Possibly the most popular format today is the limited liability company. This type of entity was developed during the last decade and is now available for use in almost every state.

An LLC has many of the same attributes as an "S" corporation without some of the restrictions on use. Like "S" corporations, LLCs are taxed only at the shareholder level. An LLC itself does not pay federal income taxes. In most states, it's also exempt from paying state income taxes. The physicians or owners pay taxes on their share of income.

Like corporations, LLCs protect investors from liability. Again, unless an investor separately agrees to be liable for debts, investors are not generally personally liable for the debts and liabilities of the LLC. Another reason to choose an LLC is that it does not restrict the type of entity that may own interest in the company. In almost all states, a hospital, a hospital district, a management company, or individuals can all own an interest in an LLC.

Despite all these advantages, in several states there are reasons not to use LLCs. For example, California has traditionally made it very easy for limited partnerships to receive Board of Pharmacy licensure. However, this licensure isn't available for LLCs. In other states, LLCs must pay state income taxes but other legal entities are exempt. In Texas, LLCs remain subject to certain franchise or income taxes to which limited partnerships are not.

Before the development of LLCs, limited partnerships were the most popular entity for ASCs. LPs provide for one level of taxation to their participants. The principal downside is that the partners who are substantially involved in the ASC's management are liable for the debts and liabilities of the partnership.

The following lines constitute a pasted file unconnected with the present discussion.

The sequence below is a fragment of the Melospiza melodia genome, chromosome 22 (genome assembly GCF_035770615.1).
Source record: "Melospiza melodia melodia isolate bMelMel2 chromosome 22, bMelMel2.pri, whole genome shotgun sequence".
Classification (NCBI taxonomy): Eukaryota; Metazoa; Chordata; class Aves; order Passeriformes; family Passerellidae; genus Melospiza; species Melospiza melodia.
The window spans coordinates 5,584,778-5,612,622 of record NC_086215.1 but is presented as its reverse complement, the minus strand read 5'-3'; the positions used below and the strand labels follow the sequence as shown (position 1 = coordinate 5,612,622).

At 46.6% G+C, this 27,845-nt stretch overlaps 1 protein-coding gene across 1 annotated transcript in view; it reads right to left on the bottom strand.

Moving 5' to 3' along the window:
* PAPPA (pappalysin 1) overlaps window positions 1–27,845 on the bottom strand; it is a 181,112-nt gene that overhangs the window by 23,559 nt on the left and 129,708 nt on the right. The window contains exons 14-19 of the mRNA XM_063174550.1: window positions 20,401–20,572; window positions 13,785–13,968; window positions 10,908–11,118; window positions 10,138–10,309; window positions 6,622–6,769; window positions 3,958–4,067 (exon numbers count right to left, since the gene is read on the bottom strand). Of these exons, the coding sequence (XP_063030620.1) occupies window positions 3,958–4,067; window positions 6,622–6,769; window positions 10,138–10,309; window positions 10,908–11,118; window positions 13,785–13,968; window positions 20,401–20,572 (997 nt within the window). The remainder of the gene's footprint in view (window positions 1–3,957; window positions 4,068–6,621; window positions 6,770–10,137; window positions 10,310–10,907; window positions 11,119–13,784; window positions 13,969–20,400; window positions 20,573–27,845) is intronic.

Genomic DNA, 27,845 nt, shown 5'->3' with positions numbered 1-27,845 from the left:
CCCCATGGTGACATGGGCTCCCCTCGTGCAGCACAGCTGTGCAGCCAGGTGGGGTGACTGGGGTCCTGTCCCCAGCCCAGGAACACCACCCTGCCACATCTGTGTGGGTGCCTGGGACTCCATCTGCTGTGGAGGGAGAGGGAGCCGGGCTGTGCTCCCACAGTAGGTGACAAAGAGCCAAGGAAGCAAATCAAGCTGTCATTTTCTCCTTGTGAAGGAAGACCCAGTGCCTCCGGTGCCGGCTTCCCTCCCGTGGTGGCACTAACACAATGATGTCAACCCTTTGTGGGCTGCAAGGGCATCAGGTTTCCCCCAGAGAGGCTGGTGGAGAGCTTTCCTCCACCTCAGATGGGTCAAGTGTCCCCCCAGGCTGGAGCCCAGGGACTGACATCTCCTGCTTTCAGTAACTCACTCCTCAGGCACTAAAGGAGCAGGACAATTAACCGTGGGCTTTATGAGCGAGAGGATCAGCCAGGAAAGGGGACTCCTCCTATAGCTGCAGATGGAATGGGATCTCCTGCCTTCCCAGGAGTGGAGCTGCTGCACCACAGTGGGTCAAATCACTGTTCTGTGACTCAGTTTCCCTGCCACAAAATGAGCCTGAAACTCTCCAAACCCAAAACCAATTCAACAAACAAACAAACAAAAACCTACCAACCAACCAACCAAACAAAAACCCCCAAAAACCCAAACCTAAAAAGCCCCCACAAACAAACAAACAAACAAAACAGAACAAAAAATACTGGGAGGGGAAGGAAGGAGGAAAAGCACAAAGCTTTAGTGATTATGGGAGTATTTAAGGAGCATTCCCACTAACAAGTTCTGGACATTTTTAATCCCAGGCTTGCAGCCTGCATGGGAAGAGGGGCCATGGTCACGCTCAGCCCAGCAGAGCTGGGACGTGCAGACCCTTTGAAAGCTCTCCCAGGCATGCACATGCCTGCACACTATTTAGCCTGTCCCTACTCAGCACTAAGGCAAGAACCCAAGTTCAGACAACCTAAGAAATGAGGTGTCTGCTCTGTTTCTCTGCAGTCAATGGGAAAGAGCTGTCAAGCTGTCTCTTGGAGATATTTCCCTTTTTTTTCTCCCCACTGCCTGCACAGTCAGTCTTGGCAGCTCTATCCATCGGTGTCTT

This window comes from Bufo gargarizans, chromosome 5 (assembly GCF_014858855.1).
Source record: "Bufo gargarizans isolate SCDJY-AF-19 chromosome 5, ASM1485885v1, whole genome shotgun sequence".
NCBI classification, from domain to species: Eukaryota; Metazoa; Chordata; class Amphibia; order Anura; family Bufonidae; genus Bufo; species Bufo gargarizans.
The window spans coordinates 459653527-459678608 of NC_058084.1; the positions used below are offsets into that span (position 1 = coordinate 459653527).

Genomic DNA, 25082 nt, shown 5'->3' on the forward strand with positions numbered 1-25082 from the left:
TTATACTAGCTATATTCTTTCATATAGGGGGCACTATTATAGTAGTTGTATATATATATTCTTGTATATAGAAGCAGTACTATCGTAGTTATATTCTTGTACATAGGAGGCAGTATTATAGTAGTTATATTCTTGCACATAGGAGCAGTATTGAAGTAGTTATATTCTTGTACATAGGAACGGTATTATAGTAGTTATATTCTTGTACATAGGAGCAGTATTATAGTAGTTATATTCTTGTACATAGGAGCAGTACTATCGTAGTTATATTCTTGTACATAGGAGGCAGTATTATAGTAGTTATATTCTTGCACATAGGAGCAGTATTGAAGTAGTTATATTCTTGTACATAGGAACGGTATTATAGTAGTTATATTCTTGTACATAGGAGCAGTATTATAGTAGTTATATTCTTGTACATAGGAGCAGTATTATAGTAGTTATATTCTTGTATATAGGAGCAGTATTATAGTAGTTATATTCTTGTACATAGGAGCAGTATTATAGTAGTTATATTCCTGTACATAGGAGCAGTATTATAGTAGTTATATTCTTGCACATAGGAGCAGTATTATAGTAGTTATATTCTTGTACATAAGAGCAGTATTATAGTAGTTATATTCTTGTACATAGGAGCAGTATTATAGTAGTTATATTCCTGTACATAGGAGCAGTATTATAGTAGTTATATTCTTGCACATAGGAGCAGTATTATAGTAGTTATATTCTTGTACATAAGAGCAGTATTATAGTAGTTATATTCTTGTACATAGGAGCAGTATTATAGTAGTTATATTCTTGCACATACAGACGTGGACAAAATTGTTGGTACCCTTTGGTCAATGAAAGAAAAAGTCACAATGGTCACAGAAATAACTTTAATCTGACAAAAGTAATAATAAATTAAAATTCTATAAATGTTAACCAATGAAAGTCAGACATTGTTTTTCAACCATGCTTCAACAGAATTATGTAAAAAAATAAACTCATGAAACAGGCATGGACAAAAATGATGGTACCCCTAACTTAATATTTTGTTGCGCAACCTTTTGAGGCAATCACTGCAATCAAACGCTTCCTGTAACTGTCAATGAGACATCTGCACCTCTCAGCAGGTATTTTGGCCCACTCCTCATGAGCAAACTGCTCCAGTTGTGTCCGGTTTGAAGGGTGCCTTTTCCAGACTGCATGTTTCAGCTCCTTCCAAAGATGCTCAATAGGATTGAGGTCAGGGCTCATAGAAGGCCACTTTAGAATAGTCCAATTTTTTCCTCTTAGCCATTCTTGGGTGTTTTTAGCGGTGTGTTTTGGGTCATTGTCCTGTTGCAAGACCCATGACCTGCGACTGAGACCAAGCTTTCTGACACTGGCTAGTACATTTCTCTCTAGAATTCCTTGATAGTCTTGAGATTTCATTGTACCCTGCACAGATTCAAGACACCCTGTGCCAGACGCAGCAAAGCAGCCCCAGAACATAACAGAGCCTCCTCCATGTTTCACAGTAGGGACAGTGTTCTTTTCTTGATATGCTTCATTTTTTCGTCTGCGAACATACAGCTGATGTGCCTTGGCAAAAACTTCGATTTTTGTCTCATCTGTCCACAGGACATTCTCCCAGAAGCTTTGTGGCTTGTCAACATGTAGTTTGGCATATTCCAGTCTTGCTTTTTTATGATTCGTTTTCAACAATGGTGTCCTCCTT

Each limited partnership also must have a general partner who is exposed generally to the liabilities and the debts of the partnership. There are mechanisms for the general partner to limit exposure. For example, rather than naming a person as general partner, it's possible to form a corporation for that person and then name the corporation general partner. However, a court might view this structure as an means to evade the liability inherent in the LP structure.

Limited partnerships remain the entity of choice in states where there are other obstacles to use of LLCs, such as California and Texas.

Much less popular is the general partnership. Like a limited partnership, this format provides for a single level of taxation at a state and federal level. The key negative is the fact that all partners are liable for all of the debts and liabilities of the partnership. For this reason, an attorney would typically only use this format for an ASC if the parties to the venture were not individuals, but entities that have limited their exposure to liabilities. For example, a hospital or management company may invest through a partnership with the recognition that the liability will stay at the management company or hospital company level, and won't trail back to the individual owners. Even here, most parties hesitate to use such a structure out of concern that the liabilities of the partnership may taint or cause liability to the member entities.

Your choice of legal entity can help protect you from liatility and from excessive taxation and ensure that you can continue to actively be involved in operating the ASC. Take the time to make an informed decision now, and you'll have few regrets later.